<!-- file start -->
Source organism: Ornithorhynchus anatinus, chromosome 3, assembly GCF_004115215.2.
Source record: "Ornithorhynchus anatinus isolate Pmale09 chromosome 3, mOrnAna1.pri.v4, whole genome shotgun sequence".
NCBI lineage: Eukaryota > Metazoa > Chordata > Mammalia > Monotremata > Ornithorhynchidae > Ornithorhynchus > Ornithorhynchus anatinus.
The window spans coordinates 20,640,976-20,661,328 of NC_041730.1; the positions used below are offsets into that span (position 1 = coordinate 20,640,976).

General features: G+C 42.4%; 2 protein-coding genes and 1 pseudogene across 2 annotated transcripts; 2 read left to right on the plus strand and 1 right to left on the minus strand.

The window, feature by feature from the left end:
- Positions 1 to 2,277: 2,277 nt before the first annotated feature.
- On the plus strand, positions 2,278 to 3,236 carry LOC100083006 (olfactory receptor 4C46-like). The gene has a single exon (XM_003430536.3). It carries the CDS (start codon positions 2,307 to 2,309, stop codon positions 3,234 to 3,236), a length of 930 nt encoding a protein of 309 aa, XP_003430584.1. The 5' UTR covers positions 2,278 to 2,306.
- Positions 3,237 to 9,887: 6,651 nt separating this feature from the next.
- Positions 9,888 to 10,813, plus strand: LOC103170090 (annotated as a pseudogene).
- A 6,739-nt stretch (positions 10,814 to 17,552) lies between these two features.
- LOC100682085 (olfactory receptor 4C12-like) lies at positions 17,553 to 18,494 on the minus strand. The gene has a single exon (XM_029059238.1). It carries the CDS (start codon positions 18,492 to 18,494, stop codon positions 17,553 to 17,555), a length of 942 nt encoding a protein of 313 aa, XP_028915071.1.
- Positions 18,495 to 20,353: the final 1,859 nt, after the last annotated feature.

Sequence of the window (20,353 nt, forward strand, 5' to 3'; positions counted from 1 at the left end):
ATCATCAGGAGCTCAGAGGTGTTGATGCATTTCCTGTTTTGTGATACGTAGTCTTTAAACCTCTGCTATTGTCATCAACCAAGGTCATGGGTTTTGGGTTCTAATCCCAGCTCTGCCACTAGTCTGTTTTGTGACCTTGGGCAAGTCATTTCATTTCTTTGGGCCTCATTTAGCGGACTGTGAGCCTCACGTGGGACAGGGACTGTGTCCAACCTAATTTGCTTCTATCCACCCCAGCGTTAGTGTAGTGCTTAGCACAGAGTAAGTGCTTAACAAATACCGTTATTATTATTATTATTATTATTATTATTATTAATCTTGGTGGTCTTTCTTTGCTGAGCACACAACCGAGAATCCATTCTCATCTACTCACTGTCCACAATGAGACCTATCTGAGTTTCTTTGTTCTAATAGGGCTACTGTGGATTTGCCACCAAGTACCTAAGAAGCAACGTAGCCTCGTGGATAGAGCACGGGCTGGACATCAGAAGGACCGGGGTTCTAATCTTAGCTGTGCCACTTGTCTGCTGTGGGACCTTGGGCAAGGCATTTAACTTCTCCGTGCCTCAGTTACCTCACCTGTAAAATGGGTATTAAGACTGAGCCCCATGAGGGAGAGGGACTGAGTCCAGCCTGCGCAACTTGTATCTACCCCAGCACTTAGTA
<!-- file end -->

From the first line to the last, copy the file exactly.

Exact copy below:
Source organism: Ornithorhynchus anatinus, chromosome 3, assembly GCF_004115215.2.
Source record: "Ornithorhynchus anatinus isolate Pmale09 chromosome 3, mOrnAna1.pri.v4, whole genome shotgun sequence".
NCBI lineage: Eukaryota > Metazoa > Chordata > Mammalia > Monotremata > Ornithorhynchidae > Ornithorhynchus > Ornithorhynchus anatinus.
The window spans coordinates 20,640,976-20,661,328 of NC_041730.1; the positions used below are offsets into that span (position 1 = coordinate 20,640,976).

General features: G+C 42.4%; 2 protein-coding genes and 1 pseudogene across 2 annotated transcripts; 2 read left to right on the plus strand and 1 right to left on the minus strand.

The window, feature by feature from the left end:
- Positions 1 to 2,277: 2,277 nt before the first annotated feature.
- On the plus strand, positions 2,278 to 3,236 carry LOC100083006 (olfactory receptor 4C46-like). The gene has a single exon (XM_003430536.3). It carries the CDS (start codon positions 2,307 to 2,309, stop codon positions 3,234 to 3,236), a length of 930 nt encoding a protein of 309 aa, XP_003430584.1. The 5' UTR covers positions 2,278 to 2,306.
- Positions 3,237 to 9,887: 6,651 nt separating this feature from the next.
- Positions 9,888 to 10,813, plus strand: LOC103170090 (annotated as a pseudogene).
- A 6,739-nt stretch (positions 10,814 to 17,552) lies between these two features.
- LOC100682085 (olfactory receptor 4C12-like) lies at positions 17,553 to 18,494 on the minus strand. The gene has a single exon (XM_029059238.1). It carries the CDS (start codon positions 18,492 to 18,494, stop codon positions 17,553 to 17,555), a length of 942 nt encoding a protein of 313 aa, XP_028915071.1.
- Positions 18,495 to 20,353: the final 1,859 nt, after the last annotated feature.

Sequence of the window (20,353 nt, forward strand, 5' to 3'; positions counted from 1 at the left end):
ATCATCAGGAGCTCAGAGGTGTTGATGCATTTCCTGTTTTGTGATACGTAGTCTTTAAACCTCTGCTATTGTCATCAACCAAGGTCATGGGTTTTGGGTTCTAATCCCAGCTCTGCCACTAGTCTGTTTTGTGACCTTGGGCAAGTCATTTCATTTCTTTGGGCCTCATTTAGCGGACTGTGAGCCTCACGTGGGACAGGGACTGTGTCCAACCTAATTTGCTTCTATCCACCCCAGCGTTAGTGTAGTGCTTAGCACAGAGTAAGTGCTTAACAAATACCGTTATTATTATTATTATTATTATTATTATTATTAATCTTGGTGGTCTTTCTTTGCTGAGCACACAACCGAGAATCCATTCTCATCTACTCACTGTCCACAATGAGACCTATCTGAGTTTCTTTGTTCTAATAGGGCTACTGTGGATTTGCCACCAAGTACCTAAGAAGCAACGTAGCCTCGTGGATAGAGCACGGGCTGGACATCAGAAGGACCGGGGTTCTAATCTTAGCTGTGCCACTTGTCTGCTGTGGGACCTTGGGCAAGGCATTTAACTTCTCCGTGCCTCAGTTACCTCACCTGTAAAATGGGTATTAAGACTGAGCCCCATGAGGGAGAGGGACTGAGTCCAGCCTGCGCAACTTGTATCTACCCCAGCACTTAGTA